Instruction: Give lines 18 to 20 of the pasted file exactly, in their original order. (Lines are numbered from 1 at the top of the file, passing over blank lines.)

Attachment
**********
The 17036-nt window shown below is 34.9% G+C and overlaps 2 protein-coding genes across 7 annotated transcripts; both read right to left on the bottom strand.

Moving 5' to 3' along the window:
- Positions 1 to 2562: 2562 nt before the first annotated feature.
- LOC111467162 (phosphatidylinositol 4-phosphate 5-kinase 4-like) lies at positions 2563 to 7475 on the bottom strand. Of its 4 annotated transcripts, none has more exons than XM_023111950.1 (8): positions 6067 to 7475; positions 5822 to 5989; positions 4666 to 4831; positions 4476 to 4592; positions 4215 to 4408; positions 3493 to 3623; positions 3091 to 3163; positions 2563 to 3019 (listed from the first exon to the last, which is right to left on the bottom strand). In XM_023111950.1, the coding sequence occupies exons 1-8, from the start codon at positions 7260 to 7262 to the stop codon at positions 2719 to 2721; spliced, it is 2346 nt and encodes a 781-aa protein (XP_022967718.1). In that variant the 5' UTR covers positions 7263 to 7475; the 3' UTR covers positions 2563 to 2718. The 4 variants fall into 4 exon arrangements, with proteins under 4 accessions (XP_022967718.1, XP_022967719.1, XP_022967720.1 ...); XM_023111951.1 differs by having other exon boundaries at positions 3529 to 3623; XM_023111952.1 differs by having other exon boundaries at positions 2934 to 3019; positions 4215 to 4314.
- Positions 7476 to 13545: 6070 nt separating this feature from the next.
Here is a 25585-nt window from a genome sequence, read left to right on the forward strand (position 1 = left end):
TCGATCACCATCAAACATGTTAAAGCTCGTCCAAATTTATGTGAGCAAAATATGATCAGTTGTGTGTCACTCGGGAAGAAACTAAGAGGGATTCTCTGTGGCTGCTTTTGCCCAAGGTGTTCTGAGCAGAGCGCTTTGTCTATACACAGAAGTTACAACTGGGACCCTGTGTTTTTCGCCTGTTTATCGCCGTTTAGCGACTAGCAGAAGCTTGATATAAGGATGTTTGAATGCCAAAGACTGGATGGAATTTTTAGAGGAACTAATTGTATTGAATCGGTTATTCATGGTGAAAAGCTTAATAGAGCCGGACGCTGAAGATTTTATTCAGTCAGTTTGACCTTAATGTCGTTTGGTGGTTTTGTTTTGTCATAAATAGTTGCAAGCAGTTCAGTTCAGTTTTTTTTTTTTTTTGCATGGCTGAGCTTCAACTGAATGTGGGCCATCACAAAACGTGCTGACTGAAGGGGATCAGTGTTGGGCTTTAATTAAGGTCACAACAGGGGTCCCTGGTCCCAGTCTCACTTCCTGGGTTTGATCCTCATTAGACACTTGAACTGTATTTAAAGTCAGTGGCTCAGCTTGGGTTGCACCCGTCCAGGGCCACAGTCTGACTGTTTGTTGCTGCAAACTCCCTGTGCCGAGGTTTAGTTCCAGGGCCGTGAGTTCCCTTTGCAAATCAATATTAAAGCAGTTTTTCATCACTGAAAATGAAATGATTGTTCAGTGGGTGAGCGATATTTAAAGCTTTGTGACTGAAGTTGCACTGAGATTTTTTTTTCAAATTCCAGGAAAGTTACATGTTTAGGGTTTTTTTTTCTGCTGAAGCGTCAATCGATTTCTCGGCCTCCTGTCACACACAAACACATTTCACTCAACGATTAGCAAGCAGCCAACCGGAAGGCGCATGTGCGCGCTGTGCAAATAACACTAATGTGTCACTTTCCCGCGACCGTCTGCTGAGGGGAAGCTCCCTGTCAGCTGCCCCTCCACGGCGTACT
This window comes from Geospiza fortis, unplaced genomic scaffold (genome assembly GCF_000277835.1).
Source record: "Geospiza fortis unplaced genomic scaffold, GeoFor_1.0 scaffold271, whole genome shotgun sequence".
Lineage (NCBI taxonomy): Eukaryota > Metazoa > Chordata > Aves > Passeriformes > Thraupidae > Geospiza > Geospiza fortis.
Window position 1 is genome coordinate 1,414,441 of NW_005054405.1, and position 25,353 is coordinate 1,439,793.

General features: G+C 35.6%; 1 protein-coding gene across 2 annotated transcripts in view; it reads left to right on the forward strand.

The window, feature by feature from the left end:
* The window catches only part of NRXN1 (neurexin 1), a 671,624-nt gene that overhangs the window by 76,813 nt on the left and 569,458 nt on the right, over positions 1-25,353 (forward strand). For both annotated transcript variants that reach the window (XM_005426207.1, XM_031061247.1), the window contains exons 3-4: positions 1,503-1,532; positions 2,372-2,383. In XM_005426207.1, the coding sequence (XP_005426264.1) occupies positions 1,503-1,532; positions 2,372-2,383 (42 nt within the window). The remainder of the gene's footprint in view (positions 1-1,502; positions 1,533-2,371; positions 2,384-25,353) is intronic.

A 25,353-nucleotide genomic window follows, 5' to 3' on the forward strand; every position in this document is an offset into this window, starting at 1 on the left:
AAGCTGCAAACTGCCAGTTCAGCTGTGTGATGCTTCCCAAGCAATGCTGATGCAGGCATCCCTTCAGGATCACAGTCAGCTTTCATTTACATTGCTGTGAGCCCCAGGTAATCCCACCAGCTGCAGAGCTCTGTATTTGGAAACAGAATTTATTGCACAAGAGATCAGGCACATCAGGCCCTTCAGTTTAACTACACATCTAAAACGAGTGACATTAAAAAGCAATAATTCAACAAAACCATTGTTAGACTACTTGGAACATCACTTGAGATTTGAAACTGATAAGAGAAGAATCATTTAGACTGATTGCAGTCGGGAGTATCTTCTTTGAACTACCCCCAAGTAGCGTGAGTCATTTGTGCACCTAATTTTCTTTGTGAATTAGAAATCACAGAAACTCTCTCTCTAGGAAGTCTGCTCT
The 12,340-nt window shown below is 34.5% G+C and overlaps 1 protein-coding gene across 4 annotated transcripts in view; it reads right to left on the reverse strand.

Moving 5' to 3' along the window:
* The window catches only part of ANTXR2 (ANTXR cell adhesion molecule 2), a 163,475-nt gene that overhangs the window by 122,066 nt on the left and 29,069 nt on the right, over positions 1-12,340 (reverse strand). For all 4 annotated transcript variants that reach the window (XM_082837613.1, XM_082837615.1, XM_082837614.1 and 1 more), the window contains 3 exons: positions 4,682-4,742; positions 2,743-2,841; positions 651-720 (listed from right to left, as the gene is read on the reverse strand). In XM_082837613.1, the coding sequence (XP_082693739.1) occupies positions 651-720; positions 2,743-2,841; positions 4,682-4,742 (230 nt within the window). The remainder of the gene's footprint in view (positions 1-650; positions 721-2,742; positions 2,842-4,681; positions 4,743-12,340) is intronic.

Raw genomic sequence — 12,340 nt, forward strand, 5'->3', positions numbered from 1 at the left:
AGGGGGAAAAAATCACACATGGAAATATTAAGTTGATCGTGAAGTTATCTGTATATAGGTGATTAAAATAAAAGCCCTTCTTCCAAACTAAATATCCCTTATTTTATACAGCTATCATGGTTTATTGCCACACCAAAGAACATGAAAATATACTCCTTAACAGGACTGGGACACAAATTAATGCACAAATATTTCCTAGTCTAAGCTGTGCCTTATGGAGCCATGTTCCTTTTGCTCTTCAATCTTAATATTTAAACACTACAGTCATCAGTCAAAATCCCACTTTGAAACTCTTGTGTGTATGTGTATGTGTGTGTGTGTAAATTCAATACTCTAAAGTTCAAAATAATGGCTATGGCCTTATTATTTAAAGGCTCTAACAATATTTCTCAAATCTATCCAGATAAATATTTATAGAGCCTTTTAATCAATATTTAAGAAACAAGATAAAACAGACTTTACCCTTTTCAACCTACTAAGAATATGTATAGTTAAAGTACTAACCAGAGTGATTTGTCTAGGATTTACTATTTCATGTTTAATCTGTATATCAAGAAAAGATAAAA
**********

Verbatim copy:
Moving 5' to 3' along the window:
* The window catches only part of ANTXR2 (ANTXR cell adhesion molecule 2), a 163,475-nt gene that overhangs the window by 122,066 nt on the left and 29,069 nt on the right, over positions 1-12,340 (reverse strand). For all 4 annotated transcript variants that reach the window (XM_082837613.1, XM_082837615.1, XM_082837614.1 and 1 more), the window contains 3 exons: positions 4,682-4,742; positions 2,743-2,841; positions 651-720 (listed from right to left, as the gene is read on the reverse strand). In XM_082837613.1, the coding sequence (XP_082693739.1) occupies positions 651-720; positions 2,743-2,841; positions 4,682-4,742 (230 nt within the window). The remainder of the gene's footprint in view (positions 1-650; positions 721-2,742; positions 2,842-4,681; positions 4,743-12,340) is intronic.

Raw genomic sequence — 12,340 nt, forward strand, 5'->3', positions numbered from 1 at the left: